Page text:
I hear you're pondering a run for the White House in 2012. Last week, you told Fox news it would be "absurd" to rule it out.
I'm writing to ask that you rule it in. I very badly want you to run for — and win — the Republican nomination for the presidency.
I know you're waiting for the punch line. Maybe you figure I think you'd be a weak candidate who would pave the way for President Obama's easy re-election.
That's not it. No, I want you to run because I believe a Palin candidacy would force upon this country a desperately needed moment of truth. It would require us to finally decide what kind of America we want to be.
Mrs. Palin, you are an avatar of the shameless hypocrisy and cognitive disconnection that have driven our politics for the last decade, a process of stupidification creeping like kudzu over our national life.
As Exhibit A, consider your recent speech at a so-called "tea party" event, wherein you dismissed the president as a "charismatic guy with a teleprompter." Bad enough you imply that teleprompter use is the mark of an insubstantial man, even though you and every other major politician uses them. But what made the comment truly jaw-dropping is that even as you spoke, you had penned on your left palm, clearly visible, a series of crib notes.
Mrs. Palin, if Obama is an idiot for reading a prepared speech off a teleprompter, what are you for reading notes you've inked on your hand like a school kid who failed to study for the big test?
In the Fox interview, you scored Obama for supposedly expecting Americans to "sit down and shut up" and accept his policies. But when asked when the president has ever said that, you couldn't answer. Obama, you sputtered, has just been condescending with his "general persona."
I found that a telling moment. See, ultimately what you represent is not conservatism. Heck, I suspect that somewhere, Barry Goldwater and Ronald Reagan are spinning like helicopter rotors at the very idea.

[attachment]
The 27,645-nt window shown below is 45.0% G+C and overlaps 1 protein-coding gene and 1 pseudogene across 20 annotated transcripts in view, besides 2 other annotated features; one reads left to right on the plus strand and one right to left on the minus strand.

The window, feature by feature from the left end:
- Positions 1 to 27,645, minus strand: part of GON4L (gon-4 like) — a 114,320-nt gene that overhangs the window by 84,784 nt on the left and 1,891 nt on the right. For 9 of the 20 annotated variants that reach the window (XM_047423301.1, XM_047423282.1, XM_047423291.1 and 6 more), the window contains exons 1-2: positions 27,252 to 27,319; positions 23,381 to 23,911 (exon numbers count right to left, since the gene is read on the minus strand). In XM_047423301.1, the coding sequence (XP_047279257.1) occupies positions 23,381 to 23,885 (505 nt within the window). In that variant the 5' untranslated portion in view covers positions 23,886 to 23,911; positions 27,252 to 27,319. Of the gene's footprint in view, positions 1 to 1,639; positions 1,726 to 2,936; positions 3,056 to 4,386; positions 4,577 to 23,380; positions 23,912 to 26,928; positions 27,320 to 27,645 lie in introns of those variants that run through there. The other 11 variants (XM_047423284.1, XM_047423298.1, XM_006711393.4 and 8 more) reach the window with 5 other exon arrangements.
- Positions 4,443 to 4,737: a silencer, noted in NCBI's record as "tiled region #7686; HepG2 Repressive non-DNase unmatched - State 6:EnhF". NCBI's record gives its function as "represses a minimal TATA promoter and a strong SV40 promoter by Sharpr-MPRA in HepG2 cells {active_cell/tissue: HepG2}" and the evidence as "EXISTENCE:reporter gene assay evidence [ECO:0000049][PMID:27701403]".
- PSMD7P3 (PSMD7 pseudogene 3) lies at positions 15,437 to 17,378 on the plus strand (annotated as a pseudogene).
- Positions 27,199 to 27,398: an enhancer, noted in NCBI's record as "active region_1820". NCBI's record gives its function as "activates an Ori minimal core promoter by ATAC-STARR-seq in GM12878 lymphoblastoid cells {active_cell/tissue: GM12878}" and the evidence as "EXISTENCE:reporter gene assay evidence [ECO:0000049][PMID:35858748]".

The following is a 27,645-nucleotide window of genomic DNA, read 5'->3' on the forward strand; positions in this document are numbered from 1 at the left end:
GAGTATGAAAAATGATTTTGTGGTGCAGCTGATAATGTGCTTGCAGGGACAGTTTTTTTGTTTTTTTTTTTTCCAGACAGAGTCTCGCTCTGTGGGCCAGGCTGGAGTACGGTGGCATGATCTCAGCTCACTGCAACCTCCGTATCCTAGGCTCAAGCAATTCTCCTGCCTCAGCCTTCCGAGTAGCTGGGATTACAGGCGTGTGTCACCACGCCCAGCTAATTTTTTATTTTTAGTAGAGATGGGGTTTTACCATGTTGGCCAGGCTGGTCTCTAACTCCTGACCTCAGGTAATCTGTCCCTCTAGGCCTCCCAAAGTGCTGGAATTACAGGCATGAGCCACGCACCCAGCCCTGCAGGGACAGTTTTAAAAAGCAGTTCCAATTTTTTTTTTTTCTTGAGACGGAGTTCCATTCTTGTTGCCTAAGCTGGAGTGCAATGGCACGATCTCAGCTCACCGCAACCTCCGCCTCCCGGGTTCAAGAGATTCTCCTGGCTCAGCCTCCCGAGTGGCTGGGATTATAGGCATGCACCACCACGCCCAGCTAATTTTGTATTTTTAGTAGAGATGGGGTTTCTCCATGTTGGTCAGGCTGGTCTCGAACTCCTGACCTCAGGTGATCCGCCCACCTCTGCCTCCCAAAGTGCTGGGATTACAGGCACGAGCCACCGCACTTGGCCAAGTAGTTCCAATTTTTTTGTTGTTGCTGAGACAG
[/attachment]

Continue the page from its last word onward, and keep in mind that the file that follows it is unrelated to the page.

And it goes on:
No, you represent the latest iteration of an anti-intellectualism that periodically rises in the American character. There is, historically and persistently, a belief in us that y'all just can't trust nobody who acts too smart or talks too good — in other words, somebody whose "general persona" indicates they may have once cracked a book or had a thought. Americans tend to believe common sense the exclusive province of humble folks without sheepskins on the wall or big words in their vocabularies.
I don't mock those people. They are my parents, my family elders, members of my childhood church. I honor their native good sense, what mom called "mother wit." But if it is insulting to condescend to them, it is equally insulting to mythologize them.
More to the point, something is wrong when we celebrate mental mediocrity like yours under the misapprehension that competence or, God forbid, intelligence, makes a person one of those "elites" — that's a curse word now --— lacking authenticity, compassion and common sense.
So no, this is not a clash of ideologies, but a clash between intelligence and its opposite. And I am tired of being asked to pretend stupid is a virtue. That's why I'd welcome the moment of truth your campaign would bring. It would force us to decide once and for all whether we are permanently committed to the path of ignorance, of birthers, truthers and tea party incoherence you represent, or whether we will at last turn back from the cliff toward which we race.
If the latter, wonderful, God bless America. If the former, well, some of us can finally quit hoping the nation will return to its senses and plan accordingly. Either way, we need to know, and your candidacy would tell us. If you love this country, Mrs. Palin, you can do it no greater service.
Run, Sarah, run.
ABOUT THE WRITER
Leonard Pitts Jr., winner of the 2004 Pulitzer Prize for commentary, is a columnist for the Miami Herald, 1 Herald Plaza, Miami, Fla. 33132. Readers may write to him via e-mail at firstname.lastname@example.org. He chats with readers every Wednesday from 1 p.m. to 2 p.m. EDT at Ask Leonard.